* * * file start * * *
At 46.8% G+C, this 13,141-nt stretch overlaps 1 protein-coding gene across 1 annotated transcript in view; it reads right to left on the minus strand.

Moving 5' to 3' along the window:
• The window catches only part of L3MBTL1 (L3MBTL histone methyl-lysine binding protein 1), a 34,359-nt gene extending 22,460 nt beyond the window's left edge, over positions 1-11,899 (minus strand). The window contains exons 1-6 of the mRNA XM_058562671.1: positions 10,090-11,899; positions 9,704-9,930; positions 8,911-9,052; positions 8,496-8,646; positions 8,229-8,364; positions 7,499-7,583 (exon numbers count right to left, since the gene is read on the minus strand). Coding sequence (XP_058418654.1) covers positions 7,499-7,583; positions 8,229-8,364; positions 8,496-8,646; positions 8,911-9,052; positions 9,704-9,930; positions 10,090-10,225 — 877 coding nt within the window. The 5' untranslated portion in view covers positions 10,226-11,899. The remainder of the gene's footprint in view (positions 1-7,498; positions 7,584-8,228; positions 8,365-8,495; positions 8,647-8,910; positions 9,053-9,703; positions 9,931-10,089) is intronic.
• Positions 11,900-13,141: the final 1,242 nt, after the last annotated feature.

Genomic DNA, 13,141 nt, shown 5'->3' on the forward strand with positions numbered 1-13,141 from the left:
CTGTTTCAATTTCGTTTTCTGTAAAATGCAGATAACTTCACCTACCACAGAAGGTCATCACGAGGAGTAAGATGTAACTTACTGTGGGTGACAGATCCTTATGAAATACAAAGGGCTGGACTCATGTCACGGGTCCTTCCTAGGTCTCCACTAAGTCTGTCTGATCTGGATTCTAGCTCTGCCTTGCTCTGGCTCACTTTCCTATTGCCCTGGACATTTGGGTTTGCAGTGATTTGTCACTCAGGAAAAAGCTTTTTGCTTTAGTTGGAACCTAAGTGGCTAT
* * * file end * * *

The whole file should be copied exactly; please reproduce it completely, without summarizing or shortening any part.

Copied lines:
At 46.8% G+C, this 13,141-nt stretch overlaps 1 protein-coding gene across 1 annotated transcript in view; it reads right to left on the minus strand.

Moving 5' to 3' along the window:
• The window catches only part of L3MBTL1 (L3MBTL histone methyl-lysine binding protein 1), a 34,359-nt gene extending 22,460 nt beyond the window's left edge, over positions 1-11,899 (minus strand). The window contains exons 1-6 of the mRNA XM_058562671.1: positions 10,090-11,899; positions 9,704-9,930; positions 8,911-9,052; positions 8,496-8,646; positions 8,229-8,364; positions 7,499-7,583 (exon numbers count right to left, since the gene is read on the minus strand). Coding sequence (XP_058418654.1) covers positions 7,499-7,583; positions 8,229-8,364; positions 8,496-8,646; positions 8,911-9,052; positions 9,704-9,930; positions 10,090-10,225 — 877 coding nt within the window. The 5' untranslated portion in view covers positions 10,226-11,899. The remainder of the gene's footprint in view (positions 1-7,498; positions 7,584-8,228; positions 8,365-8,495; positions 8,647-8,910; positions 9,053-9,703; positions 9,931-10,089) is intronic.
• Positions 11,900-13,141: the final 1,242 nt, after the last annotated feature.

Genomic DNA, 13,141 nt, shown 5'->3' on the forward strand with positions numbered 1-13,141 from the left:
CTGTTTCAATTTCGTTTTCTGTAAAATGCAGATAACTTCACCTACCACAGAAGGTCATCACGAGGAGTAAGATGTAACTTACTGTGGGTGACAGATCCTTATGAAATACAAAGGGCTGGACTCATGTCACGGGTCCTTCCTAGGTCTCCACTAAGTCTGTCTGATCTGGATTCTAGCTCTGCCTTGCTCTGGCTCACTTTCCTATTGCCCTGGACATTTGGGTTTGCAGTGATTTGTCACTCAGGAAAAAGCTTTTTGCTTTAGTTGGAACCTAAGTGGCTAT